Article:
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News - Julia Wolfe named 2016 MacArthur Fellow

Photo: John D. & Catherine T. MacArthur Foundation
Thursday, September 22, 2016
Julia Wolfe has been named a 2016 MacArthur Fellow. The MacArthur Fellows Program awards unrestricted fellowships to 'talented individuals who have shown extraordinary originality and dedication in their creative pursuits and a marked capacity for self-direction.' Each Fellow is granted a stipend of $625,000, paid out in equal installments over five years. There are three criteria for selection of Fellows: 'exceptional creativity, promise for important future advances based on a track record of significant accomplishment, and potential for the fellowship to facilitate subsequent creative work.'

As a composer, Julia Wolfe draws inspiration from folk, classical, and rock genres, bringing a modern sensibility to each while simultaneously tearing down the walls between them. Her music is distinguished by an intense physicality that pushes performers to extremes and demands attention from audiences. Wolfe came to composing when, as a freshman, she accidentally entered Jane Heirich's class at the University of Michigan, where she was enrolled in the liberal arts Residential College. While Wolfe grew up in a household of music lovers and played piano and folk guitar, this class, in which all music was presented without hierarchy, would be Wolfe's first formal composition training. She was drawn to the course and, eventually, the life calling, because she wanted to be a creator rather than an observer. The study of social sciences continues to interest Wolfe to this day, but composing gave her an opportunity to make something.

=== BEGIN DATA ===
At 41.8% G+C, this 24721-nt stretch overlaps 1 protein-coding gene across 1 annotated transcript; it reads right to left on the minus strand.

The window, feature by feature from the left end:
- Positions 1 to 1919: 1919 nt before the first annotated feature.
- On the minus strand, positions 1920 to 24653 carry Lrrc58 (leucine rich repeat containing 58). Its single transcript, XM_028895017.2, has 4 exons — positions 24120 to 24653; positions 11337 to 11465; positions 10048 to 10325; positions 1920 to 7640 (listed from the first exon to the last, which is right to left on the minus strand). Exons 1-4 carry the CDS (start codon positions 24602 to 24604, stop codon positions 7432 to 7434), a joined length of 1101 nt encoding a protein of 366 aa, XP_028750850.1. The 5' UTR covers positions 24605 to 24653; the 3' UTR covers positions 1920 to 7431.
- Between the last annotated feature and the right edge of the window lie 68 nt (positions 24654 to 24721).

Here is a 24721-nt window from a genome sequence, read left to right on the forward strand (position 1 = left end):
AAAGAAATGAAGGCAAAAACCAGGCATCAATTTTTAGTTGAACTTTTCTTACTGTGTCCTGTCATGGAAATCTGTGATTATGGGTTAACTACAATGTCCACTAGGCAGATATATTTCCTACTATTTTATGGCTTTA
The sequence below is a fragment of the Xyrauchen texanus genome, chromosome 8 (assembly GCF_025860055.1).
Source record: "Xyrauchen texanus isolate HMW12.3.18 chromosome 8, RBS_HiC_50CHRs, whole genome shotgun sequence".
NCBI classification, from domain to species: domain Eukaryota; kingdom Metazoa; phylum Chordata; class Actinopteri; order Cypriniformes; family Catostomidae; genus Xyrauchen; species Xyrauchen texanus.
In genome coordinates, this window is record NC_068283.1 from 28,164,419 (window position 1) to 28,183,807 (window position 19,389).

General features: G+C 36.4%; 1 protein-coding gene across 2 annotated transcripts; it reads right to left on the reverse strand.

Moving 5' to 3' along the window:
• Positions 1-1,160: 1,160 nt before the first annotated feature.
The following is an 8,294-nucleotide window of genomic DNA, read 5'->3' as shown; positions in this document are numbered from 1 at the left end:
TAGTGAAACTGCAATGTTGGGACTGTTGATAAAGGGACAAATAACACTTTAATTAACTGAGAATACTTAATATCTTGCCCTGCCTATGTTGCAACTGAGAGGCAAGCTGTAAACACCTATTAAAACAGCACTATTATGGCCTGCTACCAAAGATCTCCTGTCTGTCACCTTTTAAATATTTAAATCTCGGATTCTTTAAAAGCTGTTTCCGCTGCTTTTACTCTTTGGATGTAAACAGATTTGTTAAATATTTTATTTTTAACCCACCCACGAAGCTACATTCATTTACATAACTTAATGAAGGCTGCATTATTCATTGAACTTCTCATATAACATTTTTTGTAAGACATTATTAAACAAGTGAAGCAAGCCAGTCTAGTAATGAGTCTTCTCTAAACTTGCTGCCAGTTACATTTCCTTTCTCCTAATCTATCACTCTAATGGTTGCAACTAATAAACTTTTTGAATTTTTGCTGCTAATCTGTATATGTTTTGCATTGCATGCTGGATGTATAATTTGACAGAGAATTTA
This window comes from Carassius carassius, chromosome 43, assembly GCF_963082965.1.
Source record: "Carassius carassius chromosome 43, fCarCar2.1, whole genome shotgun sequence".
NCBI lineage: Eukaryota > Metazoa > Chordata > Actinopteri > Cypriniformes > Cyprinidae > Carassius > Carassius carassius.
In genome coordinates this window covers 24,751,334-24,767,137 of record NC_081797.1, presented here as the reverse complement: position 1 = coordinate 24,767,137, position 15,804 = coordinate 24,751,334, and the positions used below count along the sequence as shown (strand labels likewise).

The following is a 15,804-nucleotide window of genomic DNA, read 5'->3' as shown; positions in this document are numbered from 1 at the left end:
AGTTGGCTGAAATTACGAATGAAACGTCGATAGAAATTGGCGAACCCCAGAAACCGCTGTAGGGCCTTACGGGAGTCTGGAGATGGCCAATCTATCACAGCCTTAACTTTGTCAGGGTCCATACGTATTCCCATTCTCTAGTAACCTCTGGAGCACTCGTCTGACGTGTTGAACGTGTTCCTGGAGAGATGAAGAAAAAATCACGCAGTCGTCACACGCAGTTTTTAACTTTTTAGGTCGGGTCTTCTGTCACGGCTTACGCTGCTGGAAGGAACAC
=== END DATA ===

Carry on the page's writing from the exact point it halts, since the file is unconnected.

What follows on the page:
Wolfe went on to study at Yale and Princeton universities, and is currently on the composition faculty at the Steinhardt School at New York University. Nearly 30 years ago she co-founded the music collective Bang on a Can with composers Michael Gordon and David Lang. The organization was so-named after Wolfe casually described what they wanted to achieve as 'a bunch of composers sitting around banging on cans.' Wolfe has collaborated with theater artist Anna Deveare Smith, choreographer Susan Marshall, designers Jeff Sugg and Jim Findlay, and director François Girard, among others. Her music has been heard at venues throughout the world, including Brooklyn Academy of Music, Lincoln Center, Carnegie Hall, the Sydney Olympic Arts Festival, LG Arts Center (South Korea), SettembreMusica (Italy), and Theatre de la Ville (France), and has been recorded on Cantaloupe Music, Teldec, Point/Universal, Sony Classical, and Argo/Decca.